Can I come in?
This is a role-play about a group of refugees trying to escape to another country. It addresses:
• The plight of refugees
• The social and economic arguments for giving and denying asylum
• The right to seek asylum in other countries
• The right of non-refoulement (the right not to be returned to their country where they can risk persecution or death)
• Freedom from discrimination
• Copy the role cards. Each border guard, refugee and observer will need their own card.
• Set the scene for the role-play. For example, draw a line on the floor to represent a border or arrange furniture to make a physical frontier with a gap for the check point. Use a table to serve as a counter in the border control office.
• Inform yourself about refugees and the current refugee situation worldwide.
1. Explain that this is a role-play about a group of refugees fleeing their homeland who wish to enter another country in search of safety.
2. Start with a brainstorm to find out what people know about refugees. Write the points on a large sheet of paper or flipchart to refer to in the discussion later.
3. Show people the set-up and explain the scenario. Tell them that they are on the border between countries X and Y. A large number of refugees have arrived. They want to cross into Y. They are hungry, tired and cold and have travelled a long way from their home countries, P; Q and R. Some have a little money and only a few have identification documents or passports. The border officials from country Y have different points of view about the situation. The refugees are desperate, and use several arguments to try to persuade the border officials to let them in."
4. Divide the participants into three groups: one group to represent the refugees, the second group to represent the border officials in country Y, and the third group to be observers.
5. Tell the "refugees" and the "border officials" to work out a role for each person and what their
arguments will be. Advise the observers about giving feedback. Distribute the role cards and give people fifteen minutes to prepare.
6. Start the role-play. Use your own judgement about when to stop, but about ten minutes should be long enough.
7. Give the observers five minutes to prepare their feedback; then start the debriefing and evaluation.
Debriefing and evaluation:
Start by asking the observers to give general feedback on the role-play. Then get comments from the players about how it felt to be a refugee or a border official, and then move on to a general discussion about the issues and what participants learnt.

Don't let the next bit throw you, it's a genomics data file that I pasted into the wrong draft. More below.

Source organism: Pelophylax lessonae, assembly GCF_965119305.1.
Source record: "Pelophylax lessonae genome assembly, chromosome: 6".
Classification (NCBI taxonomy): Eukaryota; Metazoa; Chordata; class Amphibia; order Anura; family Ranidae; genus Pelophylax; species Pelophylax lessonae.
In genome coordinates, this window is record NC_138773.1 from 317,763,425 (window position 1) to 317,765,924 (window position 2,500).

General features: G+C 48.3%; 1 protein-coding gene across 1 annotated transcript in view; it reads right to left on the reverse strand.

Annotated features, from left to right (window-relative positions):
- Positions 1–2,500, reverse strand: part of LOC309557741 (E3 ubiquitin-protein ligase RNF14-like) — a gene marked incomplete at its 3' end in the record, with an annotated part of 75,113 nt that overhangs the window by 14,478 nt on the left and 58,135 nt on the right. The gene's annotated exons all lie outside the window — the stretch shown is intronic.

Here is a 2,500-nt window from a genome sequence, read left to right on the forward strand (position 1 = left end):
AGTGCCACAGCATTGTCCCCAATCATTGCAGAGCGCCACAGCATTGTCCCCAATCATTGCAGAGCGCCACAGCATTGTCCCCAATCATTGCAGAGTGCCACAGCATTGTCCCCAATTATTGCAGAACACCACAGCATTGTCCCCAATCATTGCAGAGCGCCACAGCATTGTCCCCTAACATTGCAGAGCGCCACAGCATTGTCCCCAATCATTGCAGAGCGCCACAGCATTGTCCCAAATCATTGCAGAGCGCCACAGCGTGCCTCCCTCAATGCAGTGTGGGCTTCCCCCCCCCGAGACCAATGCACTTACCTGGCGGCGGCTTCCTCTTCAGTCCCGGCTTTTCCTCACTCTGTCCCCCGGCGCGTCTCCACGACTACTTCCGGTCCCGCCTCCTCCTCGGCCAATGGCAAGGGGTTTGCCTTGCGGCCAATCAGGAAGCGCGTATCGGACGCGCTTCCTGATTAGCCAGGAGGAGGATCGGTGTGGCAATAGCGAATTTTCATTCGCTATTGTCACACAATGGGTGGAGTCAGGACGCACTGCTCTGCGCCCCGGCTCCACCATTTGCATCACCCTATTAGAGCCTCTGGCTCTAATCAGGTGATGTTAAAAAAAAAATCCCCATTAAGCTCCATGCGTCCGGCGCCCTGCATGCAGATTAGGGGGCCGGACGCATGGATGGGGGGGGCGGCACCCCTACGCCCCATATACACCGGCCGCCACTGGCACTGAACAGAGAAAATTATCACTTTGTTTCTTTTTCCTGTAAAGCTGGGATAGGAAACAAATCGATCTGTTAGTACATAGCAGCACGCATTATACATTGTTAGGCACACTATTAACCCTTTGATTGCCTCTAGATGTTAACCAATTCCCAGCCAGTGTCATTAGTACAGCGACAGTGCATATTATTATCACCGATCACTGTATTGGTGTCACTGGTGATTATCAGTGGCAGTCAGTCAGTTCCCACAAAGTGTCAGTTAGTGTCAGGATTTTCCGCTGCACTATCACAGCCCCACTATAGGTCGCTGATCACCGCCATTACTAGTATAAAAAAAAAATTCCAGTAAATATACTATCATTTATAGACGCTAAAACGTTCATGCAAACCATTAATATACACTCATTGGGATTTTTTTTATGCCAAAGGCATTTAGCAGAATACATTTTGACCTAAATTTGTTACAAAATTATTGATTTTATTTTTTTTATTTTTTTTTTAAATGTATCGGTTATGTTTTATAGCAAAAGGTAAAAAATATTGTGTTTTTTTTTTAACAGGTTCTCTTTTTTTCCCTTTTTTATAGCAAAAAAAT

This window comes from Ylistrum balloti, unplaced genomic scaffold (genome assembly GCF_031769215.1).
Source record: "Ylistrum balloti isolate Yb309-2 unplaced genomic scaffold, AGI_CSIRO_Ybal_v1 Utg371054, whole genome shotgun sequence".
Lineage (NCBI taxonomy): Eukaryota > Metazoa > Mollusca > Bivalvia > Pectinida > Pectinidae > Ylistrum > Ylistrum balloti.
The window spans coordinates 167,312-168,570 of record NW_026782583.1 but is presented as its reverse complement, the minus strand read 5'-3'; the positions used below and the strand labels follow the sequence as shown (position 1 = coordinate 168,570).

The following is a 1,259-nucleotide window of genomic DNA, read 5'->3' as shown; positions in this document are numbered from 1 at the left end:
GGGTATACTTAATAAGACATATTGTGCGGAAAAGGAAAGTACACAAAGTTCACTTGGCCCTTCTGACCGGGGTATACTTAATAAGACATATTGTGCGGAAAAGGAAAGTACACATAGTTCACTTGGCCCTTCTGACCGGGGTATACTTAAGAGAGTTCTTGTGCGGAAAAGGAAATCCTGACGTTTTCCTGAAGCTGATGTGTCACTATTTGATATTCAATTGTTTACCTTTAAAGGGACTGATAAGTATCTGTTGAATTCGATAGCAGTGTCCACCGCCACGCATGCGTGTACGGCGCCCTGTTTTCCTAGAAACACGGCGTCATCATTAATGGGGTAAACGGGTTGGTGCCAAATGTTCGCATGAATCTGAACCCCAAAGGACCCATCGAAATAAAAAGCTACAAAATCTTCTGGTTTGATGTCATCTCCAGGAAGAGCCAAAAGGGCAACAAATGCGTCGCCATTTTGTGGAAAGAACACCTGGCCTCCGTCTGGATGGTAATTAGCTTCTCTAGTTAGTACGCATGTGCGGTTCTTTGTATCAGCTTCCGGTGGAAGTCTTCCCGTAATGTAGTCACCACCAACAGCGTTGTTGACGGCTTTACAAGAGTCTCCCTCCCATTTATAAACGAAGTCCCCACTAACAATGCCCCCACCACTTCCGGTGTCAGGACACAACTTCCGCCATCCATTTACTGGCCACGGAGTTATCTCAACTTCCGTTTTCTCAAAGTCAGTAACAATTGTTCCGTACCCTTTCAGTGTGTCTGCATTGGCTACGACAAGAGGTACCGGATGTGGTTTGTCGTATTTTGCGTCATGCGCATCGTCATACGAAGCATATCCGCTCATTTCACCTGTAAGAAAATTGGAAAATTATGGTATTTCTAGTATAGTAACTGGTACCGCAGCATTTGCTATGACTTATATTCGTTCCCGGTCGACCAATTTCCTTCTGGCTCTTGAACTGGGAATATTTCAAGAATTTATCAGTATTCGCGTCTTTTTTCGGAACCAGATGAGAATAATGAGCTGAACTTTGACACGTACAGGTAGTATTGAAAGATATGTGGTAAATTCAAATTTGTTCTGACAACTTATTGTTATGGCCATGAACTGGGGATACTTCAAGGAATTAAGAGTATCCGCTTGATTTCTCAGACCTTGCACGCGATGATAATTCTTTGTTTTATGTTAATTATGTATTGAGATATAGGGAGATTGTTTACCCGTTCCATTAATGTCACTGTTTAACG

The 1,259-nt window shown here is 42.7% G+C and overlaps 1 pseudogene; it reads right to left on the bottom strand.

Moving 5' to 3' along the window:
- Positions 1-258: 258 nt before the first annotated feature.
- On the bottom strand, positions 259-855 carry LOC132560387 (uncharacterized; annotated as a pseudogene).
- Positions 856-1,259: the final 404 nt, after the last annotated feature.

• How fair was the treatment of the refugees?
• Refugees have a right to protection under Article 14 of the Universal Declaration of Human Rights and under the 1951 Convention Relating to the Status of Refugees. Were the refugees given their right to protection? Why/why not?
• Should a country have the right to turn refugees away? When? For what reasons?
• Would you turn someone away if you were a border official? What if you knew they faced death in their own country?
• How are refugees met at the borders of your country? Are any of their human rights are being violated? Which?
• What can and should be done to stop people becoming refugees in the first place?
Tips for facilitators:
The situation with regards to refugees differs widely throughout Europe and you should consider how to set the scenario and adapt the activity to meet your objectives in running this activity. It will help if you invent a short back story about the fictitious countries, X and Y where the scene is set; Z, the country beyond Y and P,Q and R the source countries of the refugees.
Inform yourself about the definitions of a refugee, an asylum seeker (see page in the background chapter on migration). Also make a note of the main source countries of refugees and the numbers of refugees in the neighbouring countries. Also check how many refugees there are in your country.
Use the brainstorm to ascertain how much people already know about why there are refugees, what causes people to flee their homeland, where they come from and the countries that they go to. This will help you decide how to guide the debriefing and evaluation, and what additional information you may need to provide at that stage.
Think about what to do if someone in the group is a refugee. If they are willing, you could build on their experience and use them as a resource person.
The three groups do not have to be equal. You may, for instance, choose to have only three or four observers and let the rest of the group be active role-players. In real life there are likely to be many more refugees than border guards and you may wish to reflect this in the role play. A good tip is to give the observers the role of “journalists” who have to file a report as part of the debriefing.
Consider what you want to achieve with this activity and think about how to set the scene. Are your refugees a mass of tired, hungry, desperate people? If so you could, run the activity outdoors in a wood or else by a river or lake if your refugees are to arrive in a crowded, leaky boat. If you are indoors and want to set the scene on a dark, cold night turn off the lights and open the windows. Alternatively, are the refugees arriving in smaller numbers at a formal border crossing? In this case set up an “office” where the officials can (briefly) check the refugees passports and ask where they come from.
Review the role cards and adapt them as necessary. Be aware that the role play can get very chaotic. In this case, stop the action (as in Forum Theatre) and ask the journalists to interview the refugees and the border guards. This will enable everyone calm down and listen more carefully.